A night of star-studded hypocrisy - Spear's Magazine

A night of star-studded hypocrisy

 

It’s hard to choose the most nauseating moment, on what turned out to be another vintage Hollywood night of self-congratulation.

Was it when presenter and comedian Jimmy Kimmel, after joking that the Oscar man was the most decent man in the room because you could see where his hands are at all times – quite a funny line to be fair – came out with the following fatuity: ‘We need to set an example… we can work together to stop sexual harassment in the workplace…’

Or was it Frances McDormand’s acceptance speech? Going up to collect her best actress award, the Oscar-winner held her left hand poignantly to her breast and called on all female nominees in the room to stand up. ‘If I may have the honour,’ she said, followed by a sharp intake of breath, and then more sharp intakes of breath calling on Meryl Streep to lead the way. Women around the room stood up, all teary eyed, clapping earnestly.

They’ve already done it once this year at the Golden Globes, when the actors all wore black and cried tears of injustice at an industry which allows them to earn hundreds and millions of pounds every year and affords them a lifestyle which is in no way similar to that of any of the people they pretend to be speaking on behalf of.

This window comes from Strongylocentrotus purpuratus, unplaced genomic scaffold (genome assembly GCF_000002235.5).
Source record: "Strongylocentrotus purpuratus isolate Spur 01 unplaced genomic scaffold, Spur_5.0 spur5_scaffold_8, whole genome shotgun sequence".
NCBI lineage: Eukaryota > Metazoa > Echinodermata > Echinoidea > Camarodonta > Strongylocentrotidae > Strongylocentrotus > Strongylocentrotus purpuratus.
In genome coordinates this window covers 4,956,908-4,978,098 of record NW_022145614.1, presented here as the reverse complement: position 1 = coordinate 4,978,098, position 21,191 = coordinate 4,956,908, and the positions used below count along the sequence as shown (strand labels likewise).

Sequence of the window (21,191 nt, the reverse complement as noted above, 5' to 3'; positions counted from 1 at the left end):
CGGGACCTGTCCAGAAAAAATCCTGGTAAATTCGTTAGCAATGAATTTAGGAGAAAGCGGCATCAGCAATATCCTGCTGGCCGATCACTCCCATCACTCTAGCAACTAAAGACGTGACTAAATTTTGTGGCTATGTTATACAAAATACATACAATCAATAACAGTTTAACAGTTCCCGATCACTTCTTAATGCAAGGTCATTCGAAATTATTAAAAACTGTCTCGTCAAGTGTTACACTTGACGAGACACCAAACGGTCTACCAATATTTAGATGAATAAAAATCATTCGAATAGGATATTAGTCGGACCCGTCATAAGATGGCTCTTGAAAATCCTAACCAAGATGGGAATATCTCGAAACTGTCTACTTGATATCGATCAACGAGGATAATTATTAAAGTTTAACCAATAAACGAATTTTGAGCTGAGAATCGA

It is actually amazing that an industry which is as corrupt and morally obsolete as Hollywood, has succeeded in turning the fact around and have the media project it to the world as a bastion of decency. It is also very depressing for all of us to have to witness it. The very notion of Hollywood’s actors, producers and directors somehow now doing us a favour and changing the world for the better by relentlessly bringing attention to the decades of their own sexual depravity beggar’s belief.

Do they not realise that no other industry behaves like theirs — expect perhaps politics, where self-importance and ego reside at equally stratospheric levels? Yes, there is the natural dynamic between the sexes which occasionally leads men to go a bit too far (it is fashionable to deny that there is difference between men and women, but if men and women are exactly the same, why separate best actor and best actress awards and not a generic award covering both sexes?) —  but most people will agree that Harvey Weinstein’s behaviour – if the testimonies of Rose McGowan and others are true – was extraordinarily disgusting  and not something the ‘normal’ people come across very much.

Actually, the self-indulgence following the Weinstein revelations is typical of an industry which attracted the likes of Weinstein in the first place. Presumably everyone knew what was going on or had a strong enough inkling of it long before it came to the surface, but that is another discussion.

The point is, the culprits have been outed (finally), and ultimately Meryl Streep and others in their designer gowns haven’t done too badly. I’m not saying that all these women were throwing themselves into the arms of Weinstein. Far from it. But the assumption that they are speaking for women all over the world in every industry is the pinnacle of narcissism.

But clearly Hollywood doesn’t get it. Guillermo de Toro, who won best director, said at his acceptance speech: ‘The greatest thing our industry does is to erase the lines in the sand.’ That they are erasing lines that they themselves have drawn seems to be completely irrelevant.

Olenka Hamilton is staff writer at Spear’s